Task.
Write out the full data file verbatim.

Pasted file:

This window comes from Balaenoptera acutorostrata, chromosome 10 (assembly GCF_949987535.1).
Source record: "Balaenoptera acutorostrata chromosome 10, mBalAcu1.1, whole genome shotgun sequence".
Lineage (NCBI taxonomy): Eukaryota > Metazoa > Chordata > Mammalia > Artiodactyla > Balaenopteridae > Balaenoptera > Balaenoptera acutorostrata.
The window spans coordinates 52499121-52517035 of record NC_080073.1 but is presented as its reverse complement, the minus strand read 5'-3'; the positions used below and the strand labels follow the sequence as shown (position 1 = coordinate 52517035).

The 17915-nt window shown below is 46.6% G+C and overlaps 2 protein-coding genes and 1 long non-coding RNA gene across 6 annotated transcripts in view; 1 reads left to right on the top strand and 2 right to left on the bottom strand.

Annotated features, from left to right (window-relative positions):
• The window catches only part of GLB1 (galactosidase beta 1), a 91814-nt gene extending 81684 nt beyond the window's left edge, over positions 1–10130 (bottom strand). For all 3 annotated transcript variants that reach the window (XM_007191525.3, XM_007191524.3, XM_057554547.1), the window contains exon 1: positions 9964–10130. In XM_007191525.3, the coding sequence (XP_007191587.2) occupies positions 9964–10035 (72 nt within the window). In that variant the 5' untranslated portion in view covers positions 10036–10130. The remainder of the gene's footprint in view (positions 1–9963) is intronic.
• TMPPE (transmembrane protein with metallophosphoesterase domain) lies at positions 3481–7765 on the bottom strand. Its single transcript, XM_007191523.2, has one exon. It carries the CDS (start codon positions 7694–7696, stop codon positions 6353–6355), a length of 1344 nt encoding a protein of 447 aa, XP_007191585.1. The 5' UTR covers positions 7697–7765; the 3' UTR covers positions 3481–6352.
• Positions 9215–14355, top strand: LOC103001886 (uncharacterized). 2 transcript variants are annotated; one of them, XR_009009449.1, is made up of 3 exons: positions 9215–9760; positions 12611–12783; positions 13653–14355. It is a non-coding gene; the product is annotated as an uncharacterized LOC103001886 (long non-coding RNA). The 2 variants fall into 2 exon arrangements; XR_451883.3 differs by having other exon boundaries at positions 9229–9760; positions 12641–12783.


This window comes from Balaenoptera acutorostrata, chromosome 10 (assembly GCF_949987535.1).
Source record: "Balaenoptera acutorostrata chromosome 10, mBalAcu1.1, whole genome shotgun sequence".
Lineage (NCBI taxonomy): Eukaryota > Metazoa > Chordata > Mammalia > Artiodactyla > Balaenopteridae > Balaenoptera > Balaenoptera acutorostrata.
The window spans coordinates 52499121-52517035 of record NC_080073.1 but is presented as its reverse complement, the minus strand read 5'-3'; the positions used below and the strand labels follow the sequence as shown (position 1 = coordinate 52517035).

The 17915-nt window shown below is 46.6% G+C and overlaps 2 protein-coding genes and 1 long non-coding RNA gene across 6 annotated transcripts in view; 1 reads left to right on the top strand and 2 right to left on the bottom strand.

Annotated features, from left to right (window-relative positions):
• The window catches only part of GLB1 (galactosidase beta 1), a 91814-nt gene extending 81684 nt beyond the window's left edge, over positions 1–10130 (bottom strand). For all 3 annotated transcript variants that reach the window (XM_007191525.3, XM_007191524.3, XM_057554547.1), the window contains exon 1: positions 9964–10130. In XM_007191525.3, the coding sequence (XP_007191587.2) occupies positions 9964–10035 (72 nt within the window). In that variant the 5' untranslated portion in view covers positions 10036–10130. The remainder of the gene's footprint in view (positions 1–9963) is intronic.
• TMPPE (transmembrane protein with metallophosphoesterase domain) lies at positions 3481–7765 on the bottom strand. Its single transcript, XM_007191523.2, has one exon. It carries the CDS (start codon positions 7694–7696, stop codon positions 6353–6355), a length of 1344 nt encoding a protein of 447 aa, XP_007191585.1. The 5' UTR covers positions 7697–7765; the 3' UTR covers positions 3481–6352.
• Positions 9215–14355, top strand: LOC103001886 (uncharacterized). 2 transcript variants are annotated; one of them, XR_009009449.1, is made up of 3 exons: positions 9215–9760; positions 12611–12783; positions 13653–14355. It is a non-coding gene; the product is annotated as an uncharacterized LOC103001886 (long non-coding RNA). The 2 variants fall into 2 exon arrangements; XR_451883.3 differs by having other exon boundaries at positions 9229–9760; positions 12641–12783.